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Capitol Fox’s three kits euthanized after exposure to rabies

WASHINGTON — The three children of a fox captured on Capitol grounds have been euthanized because they were exposed to their enraged mother, city health officials announced Thursday, in a tragic new twist in the saga. canine that has taken over Washington.

“Three fox kits were recovered from the den site of the fox who tested positive for rabies,” the DC Health statement read. “Since the mother tested positive for the rabies virus and the kits could have been exposed during grooming or other means, they could no longer be safely rehabilitated and were humanely euthanized. .”

The announcement added another grim revelation to the story of a feral red fox that had roamed the Capitol grounds and briefly captivated those who live and work around Congress. Lawmakers, aides and reporters had initially reacted with bewilderment and awe at the animal’s presence — then with sadness and concern when the Capitol fox was euthanized so it could be tested for rabies.

The late vixen’s children – known as the kits – were found and captured on Wednesday, around the same time their mother was captured. A statement from DC Health had said officials were determining what to do with the youngsters.

Then came the news that the mother had tested positive for rabies. It sparked a flurry of speculation about who might have been exposed to the deadly virus. The fox bit at least nine people on Capitol Hill on Tuesday, and maybe a congressman the day before. The attending physician for Congress did not respond to requests for comment.

Rep. Ami Bera, a California Democrat who said he was bitten by a fox near the Capitol on Monday night and treated soon after, said Wednesday he felt “in good health” and was back at work.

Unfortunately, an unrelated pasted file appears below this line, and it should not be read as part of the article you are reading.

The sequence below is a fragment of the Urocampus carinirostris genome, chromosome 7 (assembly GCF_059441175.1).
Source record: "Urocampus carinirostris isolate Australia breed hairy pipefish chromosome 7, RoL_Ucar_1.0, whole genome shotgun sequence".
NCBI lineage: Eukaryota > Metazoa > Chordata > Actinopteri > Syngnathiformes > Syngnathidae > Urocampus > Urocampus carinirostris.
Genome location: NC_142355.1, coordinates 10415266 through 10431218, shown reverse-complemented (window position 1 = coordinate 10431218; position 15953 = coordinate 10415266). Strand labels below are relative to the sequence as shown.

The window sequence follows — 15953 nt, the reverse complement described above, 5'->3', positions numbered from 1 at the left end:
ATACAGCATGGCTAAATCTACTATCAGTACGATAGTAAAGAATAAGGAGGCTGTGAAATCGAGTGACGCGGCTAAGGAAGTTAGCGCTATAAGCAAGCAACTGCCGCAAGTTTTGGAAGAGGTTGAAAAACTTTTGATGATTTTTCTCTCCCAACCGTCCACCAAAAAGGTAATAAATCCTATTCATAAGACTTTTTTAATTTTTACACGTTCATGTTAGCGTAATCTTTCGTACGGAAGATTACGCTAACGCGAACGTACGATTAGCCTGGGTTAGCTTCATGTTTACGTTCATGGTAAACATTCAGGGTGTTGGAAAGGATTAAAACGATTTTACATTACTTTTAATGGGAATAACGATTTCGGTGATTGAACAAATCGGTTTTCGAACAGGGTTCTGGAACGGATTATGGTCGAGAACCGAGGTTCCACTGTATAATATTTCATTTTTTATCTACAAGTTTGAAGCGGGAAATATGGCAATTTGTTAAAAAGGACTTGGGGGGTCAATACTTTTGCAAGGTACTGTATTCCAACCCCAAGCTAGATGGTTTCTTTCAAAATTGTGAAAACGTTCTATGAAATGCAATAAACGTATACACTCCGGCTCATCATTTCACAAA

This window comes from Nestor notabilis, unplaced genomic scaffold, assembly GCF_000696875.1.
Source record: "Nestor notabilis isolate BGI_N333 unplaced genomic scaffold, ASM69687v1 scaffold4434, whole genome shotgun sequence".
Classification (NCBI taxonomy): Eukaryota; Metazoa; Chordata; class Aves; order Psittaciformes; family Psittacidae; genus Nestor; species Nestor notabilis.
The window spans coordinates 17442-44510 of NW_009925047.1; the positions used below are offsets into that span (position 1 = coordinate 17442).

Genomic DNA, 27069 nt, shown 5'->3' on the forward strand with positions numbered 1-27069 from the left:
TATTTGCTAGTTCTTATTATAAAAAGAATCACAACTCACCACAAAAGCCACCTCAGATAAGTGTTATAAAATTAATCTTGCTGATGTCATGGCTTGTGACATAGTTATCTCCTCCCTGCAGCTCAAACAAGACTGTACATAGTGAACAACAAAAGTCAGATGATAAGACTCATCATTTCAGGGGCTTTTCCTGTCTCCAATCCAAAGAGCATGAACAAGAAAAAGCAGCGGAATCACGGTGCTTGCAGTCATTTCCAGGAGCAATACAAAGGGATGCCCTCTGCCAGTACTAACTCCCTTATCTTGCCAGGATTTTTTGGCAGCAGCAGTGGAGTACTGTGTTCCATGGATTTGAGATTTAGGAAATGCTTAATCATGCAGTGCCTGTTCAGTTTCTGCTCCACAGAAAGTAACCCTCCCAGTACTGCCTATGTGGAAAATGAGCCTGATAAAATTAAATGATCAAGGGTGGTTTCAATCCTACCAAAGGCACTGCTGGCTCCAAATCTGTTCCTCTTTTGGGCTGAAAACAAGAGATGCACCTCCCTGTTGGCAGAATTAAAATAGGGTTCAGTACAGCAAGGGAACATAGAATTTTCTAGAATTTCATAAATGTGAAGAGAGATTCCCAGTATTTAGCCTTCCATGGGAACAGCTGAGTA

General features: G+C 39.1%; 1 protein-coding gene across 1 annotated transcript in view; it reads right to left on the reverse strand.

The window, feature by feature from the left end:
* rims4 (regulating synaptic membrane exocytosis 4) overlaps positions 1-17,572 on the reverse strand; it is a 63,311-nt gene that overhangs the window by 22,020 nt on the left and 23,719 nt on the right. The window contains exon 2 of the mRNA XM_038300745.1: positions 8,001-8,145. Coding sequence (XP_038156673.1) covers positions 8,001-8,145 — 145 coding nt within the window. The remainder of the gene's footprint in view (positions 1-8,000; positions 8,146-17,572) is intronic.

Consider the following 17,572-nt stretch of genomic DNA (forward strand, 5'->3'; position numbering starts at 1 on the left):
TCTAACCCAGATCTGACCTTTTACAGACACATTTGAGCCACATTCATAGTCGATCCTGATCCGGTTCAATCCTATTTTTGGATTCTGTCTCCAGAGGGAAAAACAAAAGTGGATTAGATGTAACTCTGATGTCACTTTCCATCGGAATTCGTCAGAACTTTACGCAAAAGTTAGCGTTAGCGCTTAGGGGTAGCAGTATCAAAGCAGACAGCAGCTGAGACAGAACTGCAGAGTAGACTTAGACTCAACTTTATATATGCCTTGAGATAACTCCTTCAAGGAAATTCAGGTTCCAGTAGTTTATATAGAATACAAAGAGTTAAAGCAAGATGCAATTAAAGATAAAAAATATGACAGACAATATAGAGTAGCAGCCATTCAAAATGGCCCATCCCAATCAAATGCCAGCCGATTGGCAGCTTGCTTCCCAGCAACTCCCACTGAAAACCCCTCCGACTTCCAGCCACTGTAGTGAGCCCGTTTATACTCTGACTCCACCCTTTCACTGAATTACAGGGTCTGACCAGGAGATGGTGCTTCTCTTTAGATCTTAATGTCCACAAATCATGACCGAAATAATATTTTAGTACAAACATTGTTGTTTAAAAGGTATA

Ximena Bustillo, food and agriculture policy reporter for Politico who had been bitten Tuesday, said Wednesday that she had received a first round of rabies treatment.

DC Health officials did not respond to questions about other bite victims, or whether additional action would be taken for the local fox population. A previous statement from the health agency said it “would not be rounding up healthy foxes in the area”, but that was before the captured fox turned out to be rabid.

There is a long history of small animals roaming the Capitol grounds. There have been several recorded incidents of raccoons basking on the Capitol dome. One such raccoon was captured in 2015, lured into a holding cage with tuna, according to the Capitol Architect’s office.

Credit…via the Capitol Architect’s Office

Washington’s ubiquitous squirrels were introduced to the Capitol grounds as early as 1899 by Elliott Woods, who was later officially named the Capitol’s architect. (While the CDC notes that squirrels are not known to transmit rabies to humans, DC Health pointedly reminded residents not to feed squirrels.)

Mr. Woods also considered buying a flock of sheep to release and graze on the Capitol grounds. Ultimately, he turned down an offer from a Virginia farmer in 1921 – most likely out of the undying gratitude of the Capitol’s current occupants.

“The experiment has been tried in recent years around the White House and monument grounds,” Mr Woods wrote in response, suggesting it didn’t go well.

Other more recent experiences of support for local wildlife have met with more success. The Capitol Architect and City Wildlife built duck ramps in 2017 to help ducklings who had taken up residence in the Capitol’s reflecting pool enter and leave.

In January, a snowy owl that was seen perched on Senate buildings became a minor celebrity on Capitol Hill, where residents and congressional staff followed its movements, hoping for a glimpse.

And feral foxes have already wowed Congress (although they don’t have the horrifying development of a rabies diagnosis), with earlier iterations of the “Capitol Fox” appearing as recently as 2014.


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